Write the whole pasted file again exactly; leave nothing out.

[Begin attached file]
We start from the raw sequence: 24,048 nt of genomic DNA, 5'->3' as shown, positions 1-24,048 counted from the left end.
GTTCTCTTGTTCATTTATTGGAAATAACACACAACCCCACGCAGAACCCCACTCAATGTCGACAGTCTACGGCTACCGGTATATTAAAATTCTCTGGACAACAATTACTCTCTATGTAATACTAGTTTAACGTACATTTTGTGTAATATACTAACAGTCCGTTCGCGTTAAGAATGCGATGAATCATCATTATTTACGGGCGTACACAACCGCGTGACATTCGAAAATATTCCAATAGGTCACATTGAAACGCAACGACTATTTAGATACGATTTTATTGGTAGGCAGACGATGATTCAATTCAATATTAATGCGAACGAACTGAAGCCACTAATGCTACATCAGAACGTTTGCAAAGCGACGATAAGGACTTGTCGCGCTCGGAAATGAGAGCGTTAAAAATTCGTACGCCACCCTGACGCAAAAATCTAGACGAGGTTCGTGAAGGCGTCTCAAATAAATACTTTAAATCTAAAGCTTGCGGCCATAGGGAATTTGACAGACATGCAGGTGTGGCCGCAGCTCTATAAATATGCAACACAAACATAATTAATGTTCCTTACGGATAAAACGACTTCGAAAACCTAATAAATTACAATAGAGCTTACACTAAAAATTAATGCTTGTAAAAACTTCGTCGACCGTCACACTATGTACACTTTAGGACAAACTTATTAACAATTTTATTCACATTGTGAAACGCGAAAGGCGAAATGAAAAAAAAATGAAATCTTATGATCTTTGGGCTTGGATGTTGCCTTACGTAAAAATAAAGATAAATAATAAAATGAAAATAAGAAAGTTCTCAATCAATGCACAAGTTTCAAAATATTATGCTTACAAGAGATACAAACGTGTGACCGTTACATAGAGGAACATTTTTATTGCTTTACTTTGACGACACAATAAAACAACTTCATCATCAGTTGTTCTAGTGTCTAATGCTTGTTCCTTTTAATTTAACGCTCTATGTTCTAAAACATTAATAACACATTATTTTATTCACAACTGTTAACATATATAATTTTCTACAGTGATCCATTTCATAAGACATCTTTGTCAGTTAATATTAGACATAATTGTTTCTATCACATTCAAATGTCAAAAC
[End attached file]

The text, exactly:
We start from the raw sequence: 24,048 nt of genomic DNA, 5'->3' as shown, positions 1-24,048 counted from the left end.
GTTCTCTTGTTCATTTATTGGAAATAACACACAACCCCACGCAGAACCCCACTCAATGTCGACAGTCTACGGCTACCGGTATATTAAAATTCTCTGGACAACAATTACTCTCTATGTAATACTAGTTTAACGTACATTTTGTGTAATATACTAACAGTCCGTTCGCGTTAAGAATGCGATGAATCATCATTATTTACGGGCGTACACAACCGCGTGACATTCGAAAATATTCCAATAGGTCACATTGAAACGCAACGACTATTTAGATACGATTTTATTGGTAGGCAGACGATGATTCAATTCAATATTAATGCGAACGAACTGAAGCCACTAATGCTACATCAGAACGTTTGCAAAGCGACGATAAGGACTTGTCGCGCTCGGAAATGAGAGCGTTAAAAATTCGTACGCCACCCTGACGCAAAAATCTAGACGAGGTTCGTGAAGGCGTCTCAAATAAATACTTTAAATCTAAAGCTTGCGGCCATAGGGAATTTGACAGACATGCAGGTGTGGCCGCAGCTCTATAAATATGCAACACAAACATAATTAATGTTCCTTACGGATAAAACGACTTCGAAAACCTAATAAATTACAATAGAGCTTACACTAAAAATTAATGCTTGTAAAAACTTCGTCGACCGTCACACTATGTACACTTTAGGACAAACTTATTAACAATTTTATTCACATTGTGAAACGCGAAAGGCGAAATGAAAAAAAAATGAAATCTTATGATCTTTGGGCTTGGATGTTGCCTTACGTAAAAATAAAGATAAATAATAAAATGAAAATAAGAAAGTTCTCAATCAATGCACAAGTTTCAAAATATTATGCTTACAAGAGATACAAACGTGTGACCGTTACATAGAGGAACATTTTTATTGCTTTACTTTGACGACACAATAAAACAACTTCATCATCAGTTGTTCTAGTGTCTAATGCTTGTTCCTTTTAATTTAACGCTCTATGTTCTAAAACATTAATAACACATTATTTTATTCACAACTGTTAACATATATAATTTTCTACAGTGATCCATTTCATAAGACATCTTTGTCAGTTAATATTAGACATAATTGTTTCTATCACATTCAAATGTCAAAAC